Xiaomi Mi 9T Pro/Redmi K20 Pro long-term review
Design, build quality, handling
Every Android device maker is now playing with colors, accents, shades, and various effects that show up depending on how light hits a phone's back. The Mi 9T Pro stands out even so, with its very unique pattern on the rear. It's black in the middle, and then blue or red towards the sides, and it all feels very dynamic when you look at it. Like fire. Red fire or blue fire. The design turns heads on the street, literally, and it's been a long time since we had that happen for any smartphone. And dare we say it - the back's design it's so mesmerizing that we found ourselves simply glancing at it for a few minutes every now and then, even if that meant taking the phone out of a case. It's just plain pretty, and if you move it around in your hand the blue-ish lines that go towards the black center just look like they're... dancing, somehow.
That's probably the most striking feature of the Mi 9T Pro, design-wise, because otherwise, it's a pretty safe package. It's a glass sandwich like many others, slippery as you'd expect - including the metal sides, which are painted blue or red to go with the rest of the colorway you have. To this reviewer's decidedly big hands, it never felt uncomfortable to use; we never thought it was too big. It is hefty though, and just top-heavy enough that you'll notice.
The red power button in our blue review unit is a nice touch that we've appreciated every day, it creates a nice contrast to how blue everything else is around it. The volume rocker is right above, but there were no issues telling which is which, as when hunting for the power button by touch, we'd start from lower and then stop when we hit it.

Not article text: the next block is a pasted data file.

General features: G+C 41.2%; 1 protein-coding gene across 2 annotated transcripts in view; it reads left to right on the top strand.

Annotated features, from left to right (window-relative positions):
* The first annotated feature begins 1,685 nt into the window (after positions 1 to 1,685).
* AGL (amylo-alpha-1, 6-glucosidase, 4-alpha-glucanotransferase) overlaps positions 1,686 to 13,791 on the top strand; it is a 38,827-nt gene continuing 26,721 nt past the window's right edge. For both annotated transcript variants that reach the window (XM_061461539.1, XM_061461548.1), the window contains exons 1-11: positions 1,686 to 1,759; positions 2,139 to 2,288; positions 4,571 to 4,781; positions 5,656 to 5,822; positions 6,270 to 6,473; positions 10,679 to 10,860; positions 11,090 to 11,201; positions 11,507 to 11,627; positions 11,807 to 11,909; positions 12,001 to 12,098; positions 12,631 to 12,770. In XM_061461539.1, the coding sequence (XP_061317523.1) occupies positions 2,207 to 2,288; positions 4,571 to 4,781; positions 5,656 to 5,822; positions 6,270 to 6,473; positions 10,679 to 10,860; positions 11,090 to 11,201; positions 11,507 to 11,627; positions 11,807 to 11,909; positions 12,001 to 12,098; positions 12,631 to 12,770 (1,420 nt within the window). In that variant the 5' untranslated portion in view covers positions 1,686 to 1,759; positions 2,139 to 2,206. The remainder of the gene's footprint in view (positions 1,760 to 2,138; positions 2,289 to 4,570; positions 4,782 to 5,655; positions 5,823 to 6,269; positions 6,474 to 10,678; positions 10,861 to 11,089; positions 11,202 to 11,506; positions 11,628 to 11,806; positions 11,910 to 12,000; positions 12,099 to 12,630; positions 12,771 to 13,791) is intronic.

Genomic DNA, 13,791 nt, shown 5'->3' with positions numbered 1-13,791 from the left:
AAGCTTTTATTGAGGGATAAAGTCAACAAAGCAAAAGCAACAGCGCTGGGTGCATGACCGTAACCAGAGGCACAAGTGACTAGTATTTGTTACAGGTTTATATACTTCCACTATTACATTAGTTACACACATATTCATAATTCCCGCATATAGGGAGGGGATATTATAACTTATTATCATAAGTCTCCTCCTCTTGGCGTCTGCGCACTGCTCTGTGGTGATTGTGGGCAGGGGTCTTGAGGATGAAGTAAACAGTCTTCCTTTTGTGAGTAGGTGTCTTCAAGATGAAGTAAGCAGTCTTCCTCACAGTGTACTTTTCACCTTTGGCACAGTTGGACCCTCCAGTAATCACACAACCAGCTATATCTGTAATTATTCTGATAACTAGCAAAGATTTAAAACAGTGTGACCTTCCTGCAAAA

The bare left side is interesting, as it looks like the trend of dedicated physical buttons for virtual assistants is finally dying down. The SIM tray's position on the bottom side interestingly means you can insert or remove a SIM without having to take off the case that Xiaomi includes in the box with this phone. Speaking of, while it's not very thick, it's a very nice case that has a matte finish on the back that is the opposite of the glass on the handset's rear, when it comes to slipperiness.
The case still picks up fingerprints, though. It's refreshing to see a bundled case that isn't transparent, and one that feels high quality, but the irony is that this is perhaps the one phone for which you'd really want a transparent case, given how pretty the back is. And if you use the included case, you're missing out on that. You win some, you lose some.
The pop-up selfie camera is itself a unique design element, even though these are starting to be used more and more by various companies. The fact that the lights inside this enclosure work as a notification LED that shows up as a circle at the top of the module is really neat, and a creative way to solve that problem, since they're probably wasn't room for a standalone notification light in any of the screen's tiny bezels.
So while this notification LED that is on the top side isn't in the most useful position ever (since it's not on the front somewhere), it's still there. As, by the way, is a 3.5mm headphone jack. Other Mi 9 models may not have it, but the 9T Pro does, because this handset seems to live by the ethos of giving you as many options as possible.
There's a camera bump at the rear, but it's incredibly small and doesn't make the phone wobble at all when it's sitting on a desk, and you type on it. While the device is thicker than others at 8.8mm, that means it can accommodate a 4,000 mAh battery, which we're really appreciate.